Songs of Innocence and Experience tracks



Piping down the valleys wild,
Piping songs of pleasant glee,
On a cloud I saw a child,
And he laughing said to me:
`Pipe a song about a Lamb!'
So I piped with merry cheer.
`Piper, pipe that song again;'
So I piped: he wept to hear.

`Drop thy pipe, thy happy pipe;
Sing thy songs of happy cheer:'
So I sang the same again,
While he wept with joy to hear.
`Piper, sit thee down and write
In a book, that all may read.'
So he vanished from my sight,
And I plucked a hollow reed,

And I made a rural pen,
And I stained the water clear,
And I wrote my happy songs
Every child may joy to hear.


The Sun does arise,
And make happy the skies;
The merry bells ring
To welcome the Spring;
The skylark and thrush,
The birds of the bush,
Sing louder around
To the bells' cheerful sound,
While our sports shall be seen
On the Echoing Green.

Old John, with white hair,
Does laugh away care,
Sitting under the oak,
Among the old folk.
They laugh at our play,
And soon they all say:
`Such, such were the joys
When we all, girls and boys,
In our youth time were seen
On the Echoing Green.'

Till the little ones, weary,
No more can be merry;
The sun does descend,
And our sports have an end.
Round the laps of their mothers
Many sisters and brothers,
Like birds in their nest,
Are ready for rest,
And sport no more seen
On the darkening Green.


When the green woods laugh with the voice of joy,
And the dimpling stream runs laughing by;
When does the air laugh with our merry wit,
And the green hills laugh with noise of it;

When the meadows laugh with lively green,
And the grasshopper laughs in the merry scene,
When Mary, Susan and Emily
Sing with their sweet mouths `Ha, Ha, He!'

When the painted birds laugh in the shade,
Where our table with cherries and nuts is spread,
Come live, and be merry, and join with me,
To sing the sweet chorus of `Ha, Ha, He!'


Little Fly,
Thy summer's play
My thoughtless hand
Has brushed away.

Am not I
A fly like thee?
Or art not thou
A man like me?

For I dance,
And drink, and sing,
Till some blind hand
Shall brush my wing.

If thought is life
And strength and breath,
And the want
Of thought is death;

Then am I
A happy fly,
If I live
Or if I die.
Or if I die.
If I die...


Little Mary Bell had a fairy in a nut,
Long John Brown had the devil in his gut,
Long John Brown loved little Mary Bell,
And the fairy drew the devil into the nutshell.

Her fairy skipped out and her fairy skipped in,
He laughed at the devil saying: 'Love is a sin'.
Devil raged, and devil he was wroth,
And the devil entered into the young man's broth.

He was soon in the gut of the loving young swain,
For John ate and drank to drive away love's pain,
But all he could do he grew thinner and thinner,
Though he ate and drank as ten men for dinner.

Some said he had wolf in his stomach day and night,
Some said he had the devil, and they guessed right,
The fairy skipped about in his glory, joy and pride
And he laughed at the devil till poor John Brown died.

Then the fairy skipped out of the old nutshell,
And woe and alack for pretty Mary Bell!
For the devil crept in when the fairy skipped out,
And there goes Miss Bell with her fusty old nut.


All the night in woe
Lyca's parents go
Over valleys deep,
While the deserts weep.
Tired and woe-begone,
Hoarse with making moan,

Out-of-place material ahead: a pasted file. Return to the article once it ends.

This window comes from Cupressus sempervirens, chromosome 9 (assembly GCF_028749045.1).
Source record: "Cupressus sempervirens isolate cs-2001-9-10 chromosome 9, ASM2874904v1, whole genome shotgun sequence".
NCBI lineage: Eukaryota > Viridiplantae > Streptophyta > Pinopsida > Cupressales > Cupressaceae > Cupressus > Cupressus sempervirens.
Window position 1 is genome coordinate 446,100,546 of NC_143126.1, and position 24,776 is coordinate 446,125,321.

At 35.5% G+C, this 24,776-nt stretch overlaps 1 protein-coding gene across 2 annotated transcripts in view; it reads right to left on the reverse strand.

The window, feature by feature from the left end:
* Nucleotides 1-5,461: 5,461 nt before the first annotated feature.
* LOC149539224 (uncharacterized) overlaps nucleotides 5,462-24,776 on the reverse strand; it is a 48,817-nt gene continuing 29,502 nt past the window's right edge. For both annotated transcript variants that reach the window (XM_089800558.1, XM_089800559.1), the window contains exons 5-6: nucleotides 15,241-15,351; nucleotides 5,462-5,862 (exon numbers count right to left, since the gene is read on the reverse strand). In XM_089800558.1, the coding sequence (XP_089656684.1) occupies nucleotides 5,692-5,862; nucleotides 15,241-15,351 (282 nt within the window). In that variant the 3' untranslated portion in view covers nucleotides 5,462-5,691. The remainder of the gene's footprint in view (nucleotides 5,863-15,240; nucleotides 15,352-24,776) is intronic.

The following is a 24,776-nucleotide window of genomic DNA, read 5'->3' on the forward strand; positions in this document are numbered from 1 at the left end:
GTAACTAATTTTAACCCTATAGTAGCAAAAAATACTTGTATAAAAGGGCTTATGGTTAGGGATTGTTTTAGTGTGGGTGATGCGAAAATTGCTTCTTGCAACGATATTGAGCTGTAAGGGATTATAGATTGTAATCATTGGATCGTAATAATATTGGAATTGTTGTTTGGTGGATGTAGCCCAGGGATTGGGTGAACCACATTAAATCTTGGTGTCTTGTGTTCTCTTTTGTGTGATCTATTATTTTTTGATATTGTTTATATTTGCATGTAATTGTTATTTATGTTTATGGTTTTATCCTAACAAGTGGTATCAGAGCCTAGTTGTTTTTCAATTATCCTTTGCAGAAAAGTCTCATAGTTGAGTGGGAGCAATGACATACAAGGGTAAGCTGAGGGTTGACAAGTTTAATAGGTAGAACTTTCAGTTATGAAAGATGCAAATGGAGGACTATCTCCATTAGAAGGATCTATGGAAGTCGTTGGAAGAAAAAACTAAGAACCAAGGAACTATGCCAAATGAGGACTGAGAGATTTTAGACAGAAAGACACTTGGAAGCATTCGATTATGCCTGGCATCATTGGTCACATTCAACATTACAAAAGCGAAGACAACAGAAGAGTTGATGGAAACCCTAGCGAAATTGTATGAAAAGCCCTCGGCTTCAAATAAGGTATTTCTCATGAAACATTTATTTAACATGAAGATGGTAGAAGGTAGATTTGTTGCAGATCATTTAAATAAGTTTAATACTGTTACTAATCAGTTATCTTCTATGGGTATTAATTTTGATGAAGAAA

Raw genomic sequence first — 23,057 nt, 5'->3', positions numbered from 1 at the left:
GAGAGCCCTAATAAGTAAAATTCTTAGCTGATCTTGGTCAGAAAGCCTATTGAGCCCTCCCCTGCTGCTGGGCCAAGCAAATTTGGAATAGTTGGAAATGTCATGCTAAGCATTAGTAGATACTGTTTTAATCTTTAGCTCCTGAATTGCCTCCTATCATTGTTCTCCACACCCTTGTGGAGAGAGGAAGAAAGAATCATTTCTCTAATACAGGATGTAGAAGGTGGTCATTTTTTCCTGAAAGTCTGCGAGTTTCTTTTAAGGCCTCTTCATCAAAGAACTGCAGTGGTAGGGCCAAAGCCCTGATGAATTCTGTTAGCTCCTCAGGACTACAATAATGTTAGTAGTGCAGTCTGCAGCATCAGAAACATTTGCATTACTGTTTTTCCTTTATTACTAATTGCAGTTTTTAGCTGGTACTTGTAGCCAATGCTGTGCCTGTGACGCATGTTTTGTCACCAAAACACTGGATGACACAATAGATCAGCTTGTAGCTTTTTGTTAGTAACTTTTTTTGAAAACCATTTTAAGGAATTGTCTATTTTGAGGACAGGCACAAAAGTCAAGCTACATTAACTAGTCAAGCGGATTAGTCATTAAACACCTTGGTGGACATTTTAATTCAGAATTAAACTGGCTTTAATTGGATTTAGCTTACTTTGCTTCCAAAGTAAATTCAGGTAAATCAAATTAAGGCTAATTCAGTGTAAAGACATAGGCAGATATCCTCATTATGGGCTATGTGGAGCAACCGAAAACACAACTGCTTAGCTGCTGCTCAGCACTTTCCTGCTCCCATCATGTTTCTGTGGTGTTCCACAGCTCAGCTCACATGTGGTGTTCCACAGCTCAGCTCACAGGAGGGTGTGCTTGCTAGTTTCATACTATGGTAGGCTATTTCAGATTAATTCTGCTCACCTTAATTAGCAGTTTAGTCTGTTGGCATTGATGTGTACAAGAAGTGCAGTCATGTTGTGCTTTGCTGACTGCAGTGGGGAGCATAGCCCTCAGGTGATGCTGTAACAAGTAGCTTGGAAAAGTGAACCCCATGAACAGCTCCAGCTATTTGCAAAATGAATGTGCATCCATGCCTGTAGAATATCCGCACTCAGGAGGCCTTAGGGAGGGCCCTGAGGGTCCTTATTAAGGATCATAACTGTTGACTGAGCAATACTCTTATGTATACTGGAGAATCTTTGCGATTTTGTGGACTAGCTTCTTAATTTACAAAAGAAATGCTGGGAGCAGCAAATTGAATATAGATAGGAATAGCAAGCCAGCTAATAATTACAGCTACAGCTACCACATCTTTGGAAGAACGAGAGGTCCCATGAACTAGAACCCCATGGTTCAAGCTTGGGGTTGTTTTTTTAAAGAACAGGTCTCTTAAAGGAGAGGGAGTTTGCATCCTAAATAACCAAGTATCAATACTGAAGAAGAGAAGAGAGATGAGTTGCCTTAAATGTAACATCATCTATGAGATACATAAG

Arm in arm for days
Traced the desert ways.
Seven nights they sleep
Among shadows deep,
Dreaming see their child
Starved in desert wild.

Pale, through pathless ways
Fancied image strays
Famished, weeping, weak,
Hollow piteous shriek.
Rising from unrest,
Trembling woman prest

Feet of weary woe,
Could no further go.
In his arms he bore
Her with sorrow sore;
Till before their way
A couching lion lay.

Turning back was vain!
Soon his heavy mane
Bore them to the ground.
Then he stalked around,
Smelling to his prey;
But their fears allay

When he licks their hands,
Silent by them stands.
They look 'pon his eyes
Filled with deep surprise;
Wondering behold
Spirit armed in gold.

On his head a crown;
On his shoulders down
Flowed his golden hair.
Gone was all their care.

`Follow me,' he said;
`Weep not for the maid;
In my palace deep
Lyca lies asleep.'
Then they followed
Where the vision led,

To this day they dwell
In a lonely dell;
Fear not wolfish howl
Nor the lions' growl.
To this day they dwell
In a lonely dell;
Not fear the wolfish howl,
Nor the lions' growl.

Lyca lies asleep...
Lyca lies asleep...
Lyca lies asleep...


The sun descending in the west,
The evening star does shine;
The birds are silent in their nest,
And I must seek for mine.

The moon, like a flower,
In heaven high bower,
With silent delight
Sits and smiles in the night.

Farewell, green fields and happy groves,
Where flocks have took delight.
Where lambs have nibbled, silent moves
The feet of angels bright;

If they see any weeping
That should have been sleeping,
They pour sleep on their head,
And sit down by their bed.

When wolves and tigers howl for prey,
They pitying stand and weep;
Seeking to drive their thirst away,
And keep them from the sheep.

But if they rush dreadful,
The angels, most heedful,
Receive each mild spirit,
New worlds to inherit.

And there the lion's ruddy eyes
Shall flow with tears of gold,
And pitying the tender cries,
And walking round the fold,
Flowing, pitying and saying:
`Wrath, by His meekness,
And, by His health, sickness
Is driven away
From our immortal day.

`And now beside thee, bleating lamb,
I can lie down and sleep;
Or think on Him who bore thy name,
Graze after thee and weep.
For, washed in life's river.
My bright mane for ever
Shall shine like gold
As I guard o'er the fold.'